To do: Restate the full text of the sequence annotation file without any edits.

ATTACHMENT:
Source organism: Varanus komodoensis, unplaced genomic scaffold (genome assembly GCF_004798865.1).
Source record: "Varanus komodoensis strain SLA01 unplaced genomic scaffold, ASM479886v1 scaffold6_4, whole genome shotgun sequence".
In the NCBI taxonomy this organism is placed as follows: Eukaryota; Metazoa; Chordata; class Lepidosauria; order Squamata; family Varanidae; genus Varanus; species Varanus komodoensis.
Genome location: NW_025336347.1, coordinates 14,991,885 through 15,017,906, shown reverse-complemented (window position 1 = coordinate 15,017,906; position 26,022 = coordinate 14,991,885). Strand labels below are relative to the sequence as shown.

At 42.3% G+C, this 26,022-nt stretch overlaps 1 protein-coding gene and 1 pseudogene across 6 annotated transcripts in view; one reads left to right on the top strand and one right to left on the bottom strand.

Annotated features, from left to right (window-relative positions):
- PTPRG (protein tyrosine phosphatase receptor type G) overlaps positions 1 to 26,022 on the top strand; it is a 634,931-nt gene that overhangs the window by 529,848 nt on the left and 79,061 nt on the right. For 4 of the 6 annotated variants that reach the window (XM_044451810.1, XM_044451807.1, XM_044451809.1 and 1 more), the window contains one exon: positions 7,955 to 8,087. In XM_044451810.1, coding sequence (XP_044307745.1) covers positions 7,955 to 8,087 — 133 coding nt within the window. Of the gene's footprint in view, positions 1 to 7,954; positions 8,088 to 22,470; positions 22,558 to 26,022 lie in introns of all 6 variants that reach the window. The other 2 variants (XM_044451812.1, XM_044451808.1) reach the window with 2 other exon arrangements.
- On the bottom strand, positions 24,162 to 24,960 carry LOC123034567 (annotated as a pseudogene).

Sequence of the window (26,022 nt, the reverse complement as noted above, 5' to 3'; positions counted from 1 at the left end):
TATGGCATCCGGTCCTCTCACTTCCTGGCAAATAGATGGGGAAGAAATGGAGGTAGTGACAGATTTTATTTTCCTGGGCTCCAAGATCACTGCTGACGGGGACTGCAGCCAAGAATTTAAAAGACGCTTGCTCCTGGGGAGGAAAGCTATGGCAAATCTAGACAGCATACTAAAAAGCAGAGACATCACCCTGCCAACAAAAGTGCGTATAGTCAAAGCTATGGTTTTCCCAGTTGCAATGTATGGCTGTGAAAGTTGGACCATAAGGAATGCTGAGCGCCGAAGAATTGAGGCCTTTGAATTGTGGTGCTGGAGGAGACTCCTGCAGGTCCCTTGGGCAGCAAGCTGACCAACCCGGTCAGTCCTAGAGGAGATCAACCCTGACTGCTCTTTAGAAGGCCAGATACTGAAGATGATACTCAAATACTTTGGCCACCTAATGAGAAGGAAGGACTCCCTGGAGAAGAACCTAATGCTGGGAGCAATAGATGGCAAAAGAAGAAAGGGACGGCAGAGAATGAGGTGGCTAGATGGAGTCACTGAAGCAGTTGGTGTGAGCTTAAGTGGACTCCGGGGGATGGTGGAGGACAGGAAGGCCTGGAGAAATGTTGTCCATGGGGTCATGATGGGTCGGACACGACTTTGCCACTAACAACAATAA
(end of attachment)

Source organism: Varanus komodoensis, unplaced genomic scaffold (genome assembly GCF_004798865.1).
Source record: "Varanus komodoensis strain SLA01 unplaced genomic scaffold, ASM479886v1 scaffold6_4, whole genome shotgun sequence".
In the NCBI taxonomy this organism is placed as follows: Eukaryota; Metazoa; Chordata; class Lepidosauria; order Squamata; family Varanidae; genus Varanus; species Varanus komodoensis.
Genome location: NW_025336347.1, coordinates 14,991,885 through 15,017,906, shown reverse-complemented (window position 1 = coordinate 15,017,906; position 26,022 = coordinate 14,991,885). Strand labels below are relative to the sequence as shown.

At 42.3% G+C, this 26,022-nt stretch overlaps 1 protein-coding gene and 1 pseudogene across 6 annotated transcripts in view; one reads left to right on the top strand and one right to left on the bottom strand.

Annotated features, from left to right (window-relative positions):
- PTPRG (protein tyrosine phosphatase receptor type G) overlaps positions 1 to 26,022 on the top strand; it is a 634,931-nt gene that overhangs the window by 529,848 nt on the left and 79,061 nt on the right. For 4 of the 6 annotated variants that reach the window (XM_044451810.1, XM_044451807.1, XM_044451809.1 and 1 more), the window contains one exon: positions 7,955 to 8,087. In XM_044451810.1, coding sequence (XP_044307745.1) covers positions 7,955 to 8,087 — 133 coding nt within the window. Of the gene's footprint in view, positions 1 to 7,954; positions 8,088 to 22,470; positions 22,558 to 26,022 lie in introns of all 6 variants that reach the window. The other 2 variants (XM_044451812.1, XM_044451808.1) reach the window with 2 other exon arrangements.
- On the bottom strand, positions 24,162 to 24,960 carry LOC123034567 (annotated as a pseudogene).

Sequence of the window (26,022 nt, the reverse complement as noted above, 5' to 3'; positions counted from 1 at the left end):
TATGGCATCCGGTCCTCTCACTTCCTGGCAAATAGATGGGGAAGAAATGGAGGTAGTGACAGATTTTATTTTCCTGGGCTCCAAGATCACTGCTGACGGGGACTGCAGCCAAGAATTTAAAAGACGCTTGCTCCTGGGGAGGAAAGCTATGGCAAATCTAGACAGCATACTAAAAAGCAGAGACATCACCCTGCCAACAAAAGTGCGTATAGTCAAAGCTATGGTTTTCCCAGTTGCAATGTATGGCTGTGAAAGTTGGACCATAAGGAATGCTGAGCGCCGAAGAATTGAGGCCTTTGAATTGTGGTGCTGGAGGAGACTCCTGCAGGTCCCTTGGGCAGCAAGCTGACCAACCCGGTCAGTCCTAGAGGAGATCAACCCTGACTGCTCTTTAGAAGGCCAGATACTGAAGATGATACTCAAATACTTTGGCCACCTAATGAGAAGGAAGGACTCCCTGGAGAAGAACCTAATGCTGGGAGCAATAGATGGCAAAAGAAGAAAGGGACGGCAGAGAATGAGGTGGCTAGATGGAGTCACTGAAGCAGTTGGTGTGAGCTTAAGTGGACTCCGGGGGATGGTGGAGGACAGGAAGGCCTGGAGAAATGTTGTCCATGGGGTCATGATGGGTCGGACACGACTTTGCCACTAACAACAATAA